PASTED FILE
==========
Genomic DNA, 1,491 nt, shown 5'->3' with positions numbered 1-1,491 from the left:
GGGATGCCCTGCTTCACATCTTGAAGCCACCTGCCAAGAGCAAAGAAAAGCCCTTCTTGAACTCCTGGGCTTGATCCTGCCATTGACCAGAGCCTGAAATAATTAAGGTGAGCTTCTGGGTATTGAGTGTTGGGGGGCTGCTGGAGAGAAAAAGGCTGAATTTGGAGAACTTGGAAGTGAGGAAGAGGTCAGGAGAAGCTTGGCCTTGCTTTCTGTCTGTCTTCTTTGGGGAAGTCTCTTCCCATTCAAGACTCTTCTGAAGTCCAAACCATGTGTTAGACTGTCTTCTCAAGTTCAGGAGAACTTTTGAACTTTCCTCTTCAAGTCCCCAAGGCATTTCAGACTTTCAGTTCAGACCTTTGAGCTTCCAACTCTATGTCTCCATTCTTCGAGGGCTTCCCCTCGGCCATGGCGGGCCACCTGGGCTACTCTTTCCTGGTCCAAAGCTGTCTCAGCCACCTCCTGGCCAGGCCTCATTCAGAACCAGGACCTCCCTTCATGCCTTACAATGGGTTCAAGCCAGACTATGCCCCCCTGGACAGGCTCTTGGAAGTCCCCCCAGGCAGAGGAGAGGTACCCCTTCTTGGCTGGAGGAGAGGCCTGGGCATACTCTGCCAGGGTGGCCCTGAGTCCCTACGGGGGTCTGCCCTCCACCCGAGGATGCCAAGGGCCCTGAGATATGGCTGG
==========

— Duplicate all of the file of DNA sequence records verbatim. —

Genomic DNA, 1,491 nt, shown 5'->3' with positions numbered 1-1,491 from the left:
GGGATGCCCTGCTTCACATCTTGAAGCCACCTGCCAAGAGCAAAGAAAAGCCCTTCTTGAACTCCTGGGCTTGATCCTGCCATTGACCAGAGCCTGAAATAATTAAGGTGAGCTTCTGGGTATTGAGTGTTGGGGGGCTGCTGGAGAGAAAAAGGCTGAATTTGGAGAACTTGGAAGTGAGGAAGAGGTCAGGAGAAGCTTGGCCTTGCTTTCTGTCTGTCTTCTTTGGGGAAGTCTCTTCCCATTCAAGACTCTTCTGAAGTCCAAACCATGTGTTAGACTGTCTTCTCAAGTTCAGGAGAACTTTTGAACTTTCCTCTTCAAGTCCCCAAGGCATTTCAGACTTTCAGTTCAGACCTTTGAGCTTCCAACTCTATGTCTCCATTCTTCGAGGGCTTCCCCTCGGCCATGGCGGGCCACCTGGGCTACTCTTTCCTGGTCCAAAGCTGTCTCAGCCACCTCCTGGCCAGGCCTCATTCAGAACCAGGACCTCCCTTCATGCCTTACAATGGGTTCAAGCCAGACTATGCCCCCCTGGACAGGCTCTTGGAAGTCCCCCCAGGCAGAGGAGAGGTACCCCTTCTTGGCTGGAGGAGAGGCCTGGGCATACTCTGCCAGGGTGGCCCTGAGTCCCTACGGGGGTCTGCCCTCCACCCGAGGATGCCAAGGGCCCTGAGATATGGCTGG